"Can I?" a voice said. It was the Bride's. The sound if it surprised me for some reason.

Tina looked surprised, too. "Why not," she said.

She handed the baby over cautiously. "Just be gentle with her," she said.

The Bride just smiled and took hold of the baby. "Pretty little thing," she said.


A few nights before the burglar, when we had first made plans to celebrate the baby's birth, the Bride had started acting a little strange. Small things you only notice when you're in love with a person. You begin to miss the parts of them that changed. Praying you won't have to endure the strange, new behaviors long.

She kept a punching bag in the basement. One of those eight-foot tall ones with a small, white logo of a stick figure kickboxer along the bottom. Thing weighed as much as a fridge. She started kicking it every night. Sometimes she'd get out of bed and go into the basement, and I'd hear the thump! thump! thump! of her kicks just wailing the bag. Her whole leg was enveloped with a bruise after about a week. She wouldn't ice it whenever I told her to. How could I make her stop? How could I make someone—someone who could break my spine with her heel, pull my eyes from their sockets, make my heart explode with a push of her fingers—stop doing whatever she wanted to do?

I just thought she was stressed from the upcoming book. Dealing with agents, publishing houses, the upcoming tour. I agreed to travel around the country with her. I could work from the road. I was a cellphone kind of business man. Maybe an entrepreneur. We weren't really ones who worried about money. I knew that wasn't the problem. Neither of us had parents or siblings either. Those kind of problems went out the window a long time ago. This kind of thing was maybe half a relief. Most of the fights we had were so transparent. Just about us, not the things around us. A little bit of living in a bubble is fine.

But she talked in her sleep, too. When she wasn't kicking the bag, she was talking through her teeth while she slept. I held her from behind and did my best to try and make out the words. But there were only ever two words I had to hear.

"Baby girl," she'd say. "Baby girl."

Over and over like the sound of birds calling to each other from tree to tree.

I knew she wouldn't ever be able to do something like that again. Whether she physically couldn't or for which ever other reason, it didn't matter. Sometimes she woke herself up after screaming the words. Put a fist to my nose like I were a threat. Those are the kind of things you get used to if you want to be with this woman. That's what others don't understand.

"I'm so sorry," she said.

"You were saying it again."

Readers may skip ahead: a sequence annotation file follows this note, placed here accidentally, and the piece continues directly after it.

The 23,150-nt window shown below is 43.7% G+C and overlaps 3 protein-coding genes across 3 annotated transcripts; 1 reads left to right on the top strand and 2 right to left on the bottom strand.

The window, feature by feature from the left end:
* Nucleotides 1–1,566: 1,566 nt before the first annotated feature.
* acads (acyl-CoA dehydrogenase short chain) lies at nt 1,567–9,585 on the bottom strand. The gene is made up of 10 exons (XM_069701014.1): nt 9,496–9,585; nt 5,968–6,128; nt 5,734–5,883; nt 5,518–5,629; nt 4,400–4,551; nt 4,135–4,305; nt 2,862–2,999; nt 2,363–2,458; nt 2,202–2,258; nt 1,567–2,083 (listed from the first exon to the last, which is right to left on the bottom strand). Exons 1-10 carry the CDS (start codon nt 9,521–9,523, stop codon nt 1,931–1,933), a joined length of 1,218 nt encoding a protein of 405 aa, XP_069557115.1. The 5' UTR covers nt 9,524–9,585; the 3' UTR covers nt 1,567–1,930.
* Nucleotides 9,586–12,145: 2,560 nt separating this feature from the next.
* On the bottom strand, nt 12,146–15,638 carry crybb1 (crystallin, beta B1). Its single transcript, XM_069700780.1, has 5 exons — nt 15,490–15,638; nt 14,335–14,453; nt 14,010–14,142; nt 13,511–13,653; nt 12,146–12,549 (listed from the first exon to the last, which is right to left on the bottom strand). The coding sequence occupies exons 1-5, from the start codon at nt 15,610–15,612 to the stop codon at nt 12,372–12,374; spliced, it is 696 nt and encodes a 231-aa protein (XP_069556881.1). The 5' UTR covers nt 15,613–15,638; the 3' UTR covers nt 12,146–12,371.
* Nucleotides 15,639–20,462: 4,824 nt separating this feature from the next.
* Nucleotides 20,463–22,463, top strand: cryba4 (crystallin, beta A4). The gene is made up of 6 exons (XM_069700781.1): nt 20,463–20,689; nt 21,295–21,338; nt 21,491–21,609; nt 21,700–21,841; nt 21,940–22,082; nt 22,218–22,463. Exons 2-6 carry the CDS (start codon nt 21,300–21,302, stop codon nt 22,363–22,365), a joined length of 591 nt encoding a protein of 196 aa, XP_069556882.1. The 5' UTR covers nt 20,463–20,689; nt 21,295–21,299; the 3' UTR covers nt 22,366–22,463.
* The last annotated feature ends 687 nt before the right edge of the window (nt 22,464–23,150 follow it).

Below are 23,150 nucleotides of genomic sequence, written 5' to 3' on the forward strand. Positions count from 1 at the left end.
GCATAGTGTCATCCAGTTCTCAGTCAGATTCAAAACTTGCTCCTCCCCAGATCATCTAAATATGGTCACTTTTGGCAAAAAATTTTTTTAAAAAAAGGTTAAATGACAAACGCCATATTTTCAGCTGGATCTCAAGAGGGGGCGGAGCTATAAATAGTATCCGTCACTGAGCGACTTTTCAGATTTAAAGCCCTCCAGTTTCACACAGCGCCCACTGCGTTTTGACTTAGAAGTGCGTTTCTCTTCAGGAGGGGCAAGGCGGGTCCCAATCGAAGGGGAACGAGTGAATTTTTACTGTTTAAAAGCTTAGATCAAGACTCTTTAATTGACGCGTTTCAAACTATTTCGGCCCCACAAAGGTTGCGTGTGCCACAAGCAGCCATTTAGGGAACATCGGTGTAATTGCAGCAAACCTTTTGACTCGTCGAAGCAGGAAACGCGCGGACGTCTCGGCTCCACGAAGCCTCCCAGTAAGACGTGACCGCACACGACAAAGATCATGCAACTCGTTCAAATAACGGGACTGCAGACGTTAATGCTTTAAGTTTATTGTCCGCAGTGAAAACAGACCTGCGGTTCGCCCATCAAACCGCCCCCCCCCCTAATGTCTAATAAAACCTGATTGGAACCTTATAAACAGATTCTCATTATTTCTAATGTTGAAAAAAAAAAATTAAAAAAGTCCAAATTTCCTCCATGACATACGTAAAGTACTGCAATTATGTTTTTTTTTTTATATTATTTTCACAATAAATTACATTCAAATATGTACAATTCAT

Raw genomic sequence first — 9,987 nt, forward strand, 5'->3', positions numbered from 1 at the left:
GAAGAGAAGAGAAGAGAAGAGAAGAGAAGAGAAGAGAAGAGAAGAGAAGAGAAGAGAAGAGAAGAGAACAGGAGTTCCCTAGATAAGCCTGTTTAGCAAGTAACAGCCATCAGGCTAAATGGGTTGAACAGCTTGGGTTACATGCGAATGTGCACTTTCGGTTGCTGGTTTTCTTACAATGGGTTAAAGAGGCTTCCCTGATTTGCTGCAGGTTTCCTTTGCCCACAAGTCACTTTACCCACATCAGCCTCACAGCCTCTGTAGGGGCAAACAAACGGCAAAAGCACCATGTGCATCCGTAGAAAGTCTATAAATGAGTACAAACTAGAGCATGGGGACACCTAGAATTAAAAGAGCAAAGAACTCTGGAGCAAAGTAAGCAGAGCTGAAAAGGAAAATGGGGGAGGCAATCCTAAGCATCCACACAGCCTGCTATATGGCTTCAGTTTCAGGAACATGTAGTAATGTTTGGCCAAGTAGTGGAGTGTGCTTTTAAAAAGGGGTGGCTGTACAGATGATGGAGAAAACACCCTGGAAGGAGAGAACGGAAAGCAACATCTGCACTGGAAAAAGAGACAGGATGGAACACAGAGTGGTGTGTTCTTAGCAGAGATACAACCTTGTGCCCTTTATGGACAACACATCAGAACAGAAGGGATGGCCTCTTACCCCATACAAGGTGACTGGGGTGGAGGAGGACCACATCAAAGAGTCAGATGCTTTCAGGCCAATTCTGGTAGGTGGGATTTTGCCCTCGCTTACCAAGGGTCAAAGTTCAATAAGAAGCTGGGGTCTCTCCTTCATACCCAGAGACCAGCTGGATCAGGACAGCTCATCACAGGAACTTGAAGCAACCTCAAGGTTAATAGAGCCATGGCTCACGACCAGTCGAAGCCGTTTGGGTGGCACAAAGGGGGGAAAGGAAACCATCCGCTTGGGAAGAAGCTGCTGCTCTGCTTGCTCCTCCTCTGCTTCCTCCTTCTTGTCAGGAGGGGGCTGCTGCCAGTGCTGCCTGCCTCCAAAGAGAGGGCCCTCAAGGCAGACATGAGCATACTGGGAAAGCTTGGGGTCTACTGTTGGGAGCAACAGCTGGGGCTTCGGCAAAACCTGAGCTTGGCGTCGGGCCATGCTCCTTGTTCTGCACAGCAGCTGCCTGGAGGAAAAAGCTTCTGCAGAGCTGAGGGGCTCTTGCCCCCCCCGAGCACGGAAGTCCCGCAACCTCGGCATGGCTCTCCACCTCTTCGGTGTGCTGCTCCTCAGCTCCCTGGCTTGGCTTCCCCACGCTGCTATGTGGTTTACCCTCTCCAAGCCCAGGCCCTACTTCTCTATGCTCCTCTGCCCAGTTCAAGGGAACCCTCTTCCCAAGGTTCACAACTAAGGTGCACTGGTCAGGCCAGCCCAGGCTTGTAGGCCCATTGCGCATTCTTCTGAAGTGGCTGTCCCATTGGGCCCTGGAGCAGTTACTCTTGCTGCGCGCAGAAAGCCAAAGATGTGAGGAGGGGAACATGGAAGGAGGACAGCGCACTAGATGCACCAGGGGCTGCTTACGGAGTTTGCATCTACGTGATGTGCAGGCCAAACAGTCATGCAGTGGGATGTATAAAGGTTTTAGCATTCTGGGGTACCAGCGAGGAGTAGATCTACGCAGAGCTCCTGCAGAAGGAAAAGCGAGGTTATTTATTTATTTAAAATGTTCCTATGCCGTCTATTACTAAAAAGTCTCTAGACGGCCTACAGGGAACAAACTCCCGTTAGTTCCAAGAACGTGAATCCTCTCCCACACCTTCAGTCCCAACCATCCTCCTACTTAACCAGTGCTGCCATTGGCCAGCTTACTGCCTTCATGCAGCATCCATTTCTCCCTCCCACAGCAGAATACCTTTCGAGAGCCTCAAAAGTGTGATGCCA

She didn't cry. Never cried. Not in front of anyone, at least. I didn't mind, I could cry for her if need be.

"I can't find any more revenge," she said after that.


Then the burglars came. We had lied to my friends. The story we told, it wasn't how it really went. It was closer to those legends they knew about her. Those old stories. The bloody ones.

They got into the house without setting off the alarm. We never set it. Why would you when you live with someone like her? I told her I'd call the police.

"No, I can take care of it," she said.

We were whispering in my bedroom like little kids. Part of me was excited; I wanted to see the damage she could do. See it in person. I wasn't too convincing when I told her she didn't have to, that we could set the alarm and scare them off.

She had the look of a fox hunting injured prey, as it were just another game she could easily win.

"They're the lowest people," she said.

"You don't know that," I said. "They could be desperate. They could have lost their jobs and can't pay their water bill."

"They could be drug addicts," she argued. "Out of towners who came here because they knew this place is filled with rich, scared white men like you."

How could I respond to that?

"They could have children?" I said, but she was already gone.


The Bride held onto Tina's baby like she were a small egg. I placed my palm on her back and felt it shiver to my touch.

"She is a pretty little thing," I repeated.

We said goodbye and headed home. The sun was somewhere under the river now. The water dark blue, the city as quiet as I'd ever seen it.

"Do we have to go back?" the Bride said.

I held her hand like I had when we drove up.

"We could stay in this city. We could get a hotel room and make love." She said those last words mockingly, she never called it that unless she knew I wanted to be romantic. But I was tired. I wanted to go back home. There was still blood on the living room couch that needed to be power washed. Maybe I would just get a new couch altogether, I thought.

"There's our bed at home, though," I said. "We can make love in that. It's what I got it for."

She held my hand tighter and smiled. I wonder if she meant to hurt me. If she knew how strong she was. How badly did she mean to hurt those robbers? Anyone for that matter? Did she mean to kill all those people, or was it just holding a hand?

I decided a new couch would be right. A new couch and maybe a new security system. I was in the country, after all. And maybe I wouldn't put on a condom tonight. Maybe something could still happen with us. Make her full. A new couch, though. That's what we really needed. Not to be around that blood. And a baby, too. A pretty little thing of our own. The friends would come over, sit on the new couch, say how pretty the baby was. Say they love the country. The Bride would like that.